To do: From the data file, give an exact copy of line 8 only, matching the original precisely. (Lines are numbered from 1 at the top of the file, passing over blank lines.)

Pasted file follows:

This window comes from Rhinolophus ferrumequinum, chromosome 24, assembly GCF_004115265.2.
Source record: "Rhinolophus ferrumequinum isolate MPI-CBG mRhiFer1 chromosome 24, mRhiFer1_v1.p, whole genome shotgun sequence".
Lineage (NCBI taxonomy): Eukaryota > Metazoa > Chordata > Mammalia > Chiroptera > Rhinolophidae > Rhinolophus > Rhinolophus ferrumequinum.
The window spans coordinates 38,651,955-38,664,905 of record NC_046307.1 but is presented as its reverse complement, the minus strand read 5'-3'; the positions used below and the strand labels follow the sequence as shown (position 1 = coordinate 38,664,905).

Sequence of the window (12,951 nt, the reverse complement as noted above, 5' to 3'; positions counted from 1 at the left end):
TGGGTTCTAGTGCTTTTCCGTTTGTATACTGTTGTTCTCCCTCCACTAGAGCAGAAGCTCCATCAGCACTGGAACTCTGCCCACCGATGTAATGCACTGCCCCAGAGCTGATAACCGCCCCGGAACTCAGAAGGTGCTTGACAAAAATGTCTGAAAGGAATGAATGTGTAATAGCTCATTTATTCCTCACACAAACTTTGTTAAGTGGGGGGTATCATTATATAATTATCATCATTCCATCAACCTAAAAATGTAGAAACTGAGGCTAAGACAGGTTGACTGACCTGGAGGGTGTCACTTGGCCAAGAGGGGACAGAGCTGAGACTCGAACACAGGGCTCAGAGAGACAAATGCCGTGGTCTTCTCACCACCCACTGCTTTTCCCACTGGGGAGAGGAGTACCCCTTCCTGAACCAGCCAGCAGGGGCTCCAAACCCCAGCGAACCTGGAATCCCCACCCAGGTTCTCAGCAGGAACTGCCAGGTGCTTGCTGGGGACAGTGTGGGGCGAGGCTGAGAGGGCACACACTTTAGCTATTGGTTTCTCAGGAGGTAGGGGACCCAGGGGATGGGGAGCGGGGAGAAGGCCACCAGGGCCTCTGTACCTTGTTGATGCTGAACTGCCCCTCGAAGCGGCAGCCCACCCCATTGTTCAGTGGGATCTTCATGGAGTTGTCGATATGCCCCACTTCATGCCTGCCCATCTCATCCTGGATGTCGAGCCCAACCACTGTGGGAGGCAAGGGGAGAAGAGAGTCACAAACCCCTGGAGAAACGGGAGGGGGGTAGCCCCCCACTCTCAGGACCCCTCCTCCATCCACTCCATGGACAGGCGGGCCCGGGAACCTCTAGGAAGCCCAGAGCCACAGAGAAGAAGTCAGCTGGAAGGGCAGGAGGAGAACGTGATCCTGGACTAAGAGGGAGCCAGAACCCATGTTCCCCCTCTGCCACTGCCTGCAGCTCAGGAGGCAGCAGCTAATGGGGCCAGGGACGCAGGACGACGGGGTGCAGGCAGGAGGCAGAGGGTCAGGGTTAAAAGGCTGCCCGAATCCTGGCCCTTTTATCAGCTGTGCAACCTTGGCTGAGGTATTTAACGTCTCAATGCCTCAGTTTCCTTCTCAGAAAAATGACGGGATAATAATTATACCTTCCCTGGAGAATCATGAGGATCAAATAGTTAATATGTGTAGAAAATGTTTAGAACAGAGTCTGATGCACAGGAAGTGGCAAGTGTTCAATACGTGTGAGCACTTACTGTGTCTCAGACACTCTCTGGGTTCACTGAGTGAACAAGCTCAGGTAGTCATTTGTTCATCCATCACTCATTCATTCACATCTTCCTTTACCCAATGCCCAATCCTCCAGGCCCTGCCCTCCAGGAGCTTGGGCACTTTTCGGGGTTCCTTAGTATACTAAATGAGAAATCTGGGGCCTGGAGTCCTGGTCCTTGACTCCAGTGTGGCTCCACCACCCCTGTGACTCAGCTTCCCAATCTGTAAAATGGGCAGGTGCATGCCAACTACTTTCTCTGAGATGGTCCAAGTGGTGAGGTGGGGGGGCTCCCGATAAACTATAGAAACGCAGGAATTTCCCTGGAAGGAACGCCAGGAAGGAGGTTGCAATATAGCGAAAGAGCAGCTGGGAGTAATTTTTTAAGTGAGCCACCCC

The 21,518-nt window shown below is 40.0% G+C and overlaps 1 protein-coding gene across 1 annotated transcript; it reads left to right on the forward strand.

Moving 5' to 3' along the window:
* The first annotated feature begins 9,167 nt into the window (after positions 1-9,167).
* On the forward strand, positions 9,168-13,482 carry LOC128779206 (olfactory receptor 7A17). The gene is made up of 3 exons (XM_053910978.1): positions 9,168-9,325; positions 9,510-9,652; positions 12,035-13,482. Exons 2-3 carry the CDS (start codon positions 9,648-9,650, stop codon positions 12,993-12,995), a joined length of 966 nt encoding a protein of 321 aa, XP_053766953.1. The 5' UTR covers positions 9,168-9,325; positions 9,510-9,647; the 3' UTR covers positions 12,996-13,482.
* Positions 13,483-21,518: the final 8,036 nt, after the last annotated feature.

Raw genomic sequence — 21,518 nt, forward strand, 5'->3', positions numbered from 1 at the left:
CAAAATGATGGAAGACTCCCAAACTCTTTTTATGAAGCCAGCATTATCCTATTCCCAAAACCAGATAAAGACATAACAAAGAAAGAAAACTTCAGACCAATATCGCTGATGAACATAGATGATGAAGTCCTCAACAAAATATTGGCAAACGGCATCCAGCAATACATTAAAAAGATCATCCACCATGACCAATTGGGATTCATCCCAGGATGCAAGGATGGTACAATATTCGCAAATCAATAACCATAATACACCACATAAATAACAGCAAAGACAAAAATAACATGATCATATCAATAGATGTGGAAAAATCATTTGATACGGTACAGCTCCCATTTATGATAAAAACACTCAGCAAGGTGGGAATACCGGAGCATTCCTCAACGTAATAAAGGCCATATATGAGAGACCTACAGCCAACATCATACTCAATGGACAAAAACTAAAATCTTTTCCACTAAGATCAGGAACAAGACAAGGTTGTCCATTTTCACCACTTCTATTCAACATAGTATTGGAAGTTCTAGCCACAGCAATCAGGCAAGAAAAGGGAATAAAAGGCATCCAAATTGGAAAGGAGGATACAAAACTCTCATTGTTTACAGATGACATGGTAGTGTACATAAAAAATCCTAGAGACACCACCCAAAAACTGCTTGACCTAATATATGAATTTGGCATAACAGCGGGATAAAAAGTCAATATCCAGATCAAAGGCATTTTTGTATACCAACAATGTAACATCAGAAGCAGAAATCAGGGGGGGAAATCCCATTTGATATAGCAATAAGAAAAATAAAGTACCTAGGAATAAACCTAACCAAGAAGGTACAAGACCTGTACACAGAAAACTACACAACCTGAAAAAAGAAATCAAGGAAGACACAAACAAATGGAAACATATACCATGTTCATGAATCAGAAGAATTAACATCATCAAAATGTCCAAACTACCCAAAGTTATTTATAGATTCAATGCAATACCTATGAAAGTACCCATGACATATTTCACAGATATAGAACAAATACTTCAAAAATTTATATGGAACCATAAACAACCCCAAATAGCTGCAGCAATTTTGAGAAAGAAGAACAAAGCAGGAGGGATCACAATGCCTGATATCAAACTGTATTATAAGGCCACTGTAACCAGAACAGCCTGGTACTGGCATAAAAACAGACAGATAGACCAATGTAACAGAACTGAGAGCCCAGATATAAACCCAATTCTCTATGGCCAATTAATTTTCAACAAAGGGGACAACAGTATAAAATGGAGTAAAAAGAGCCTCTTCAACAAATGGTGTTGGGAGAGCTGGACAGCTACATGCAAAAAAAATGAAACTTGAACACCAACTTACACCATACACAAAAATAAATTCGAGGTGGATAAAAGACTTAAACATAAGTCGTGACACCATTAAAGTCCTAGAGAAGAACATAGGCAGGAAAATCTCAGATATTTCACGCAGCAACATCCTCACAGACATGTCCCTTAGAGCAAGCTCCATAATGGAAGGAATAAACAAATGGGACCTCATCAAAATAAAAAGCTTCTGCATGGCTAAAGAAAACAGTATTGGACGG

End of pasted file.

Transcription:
Moving 5' to 3' along the window: